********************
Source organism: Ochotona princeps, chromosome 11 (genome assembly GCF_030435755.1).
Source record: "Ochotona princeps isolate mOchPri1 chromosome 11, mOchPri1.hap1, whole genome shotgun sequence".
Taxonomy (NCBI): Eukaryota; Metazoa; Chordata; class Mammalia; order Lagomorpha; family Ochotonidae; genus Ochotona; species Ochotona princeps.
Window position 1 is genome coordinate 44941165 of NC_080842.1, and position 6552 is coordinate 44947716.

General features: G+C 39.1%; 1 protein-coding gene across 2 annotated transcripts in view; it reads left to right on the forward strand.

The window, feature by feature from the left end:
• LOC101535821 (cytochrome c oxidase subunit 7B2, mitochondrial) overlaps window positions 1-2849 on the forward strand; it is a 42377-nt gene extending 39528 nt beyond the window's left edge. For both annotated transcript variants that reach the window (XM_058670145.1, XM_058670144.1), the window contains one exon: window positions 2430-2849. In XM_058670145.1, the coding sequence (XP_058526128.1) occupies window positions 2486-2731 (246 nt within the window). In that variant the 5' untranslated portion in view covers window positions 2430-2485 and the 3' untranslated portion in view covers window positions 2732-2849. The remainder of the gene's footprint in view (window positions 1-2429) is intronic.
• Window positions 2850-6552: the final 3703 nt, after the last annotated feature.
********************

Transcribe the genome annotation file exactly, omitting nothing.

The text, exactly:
Source organism: Ochotona princeps, chromosome 11 (genome assembly GCF_030435755.1).
Source record: "Ochotona princeps isolate mOchPri1 chromosome 11, mOchPri1.hap1, whole genome shotgun sequence".
Taxonomy (NCBI): Eukaryota; Metazoa; Chordata; class Mammalia; order Lagomorpha; family Ochotonidae; genus Ochotona; species Ochotona princeps.
Window position 1 is genome coordinate 44941165 of NC_080842.1, and position 6552 is coordinate 44947716.

General features: G+C 39.1%; 1 protein-coding gene across 2 annotated transcripts in view; it reads left to right on the forward strand.

The window, feature by feature from the left end:
• LOC101535821 (cytochrome c oxidase subunit 7B2, mitochondrial) overlaps window positions 1-2849 on the forward strand; it is a 42377-nt gene extending 39528 nt beyond the window's left edge. For both annotated transcript variants that reach the window (XM_058670145.1, XM_058670144.1), the window contains one exon: window positions 2430-2849. In XM_058670145.1, the coding sequence (XP_058526128.1) occupies window positions 2486-2731 (246 nt within the window). In that variant the 5' untranslated portion in view covers window positions 2430-2485 and the 3' untranslated portion in view covers window positions 2732-2849. The remainder of the gene's footprint in view (window positions 1-2429) is intronic.
• Window positions 2850-6552: the final 3703 nt, after the last annotated feature.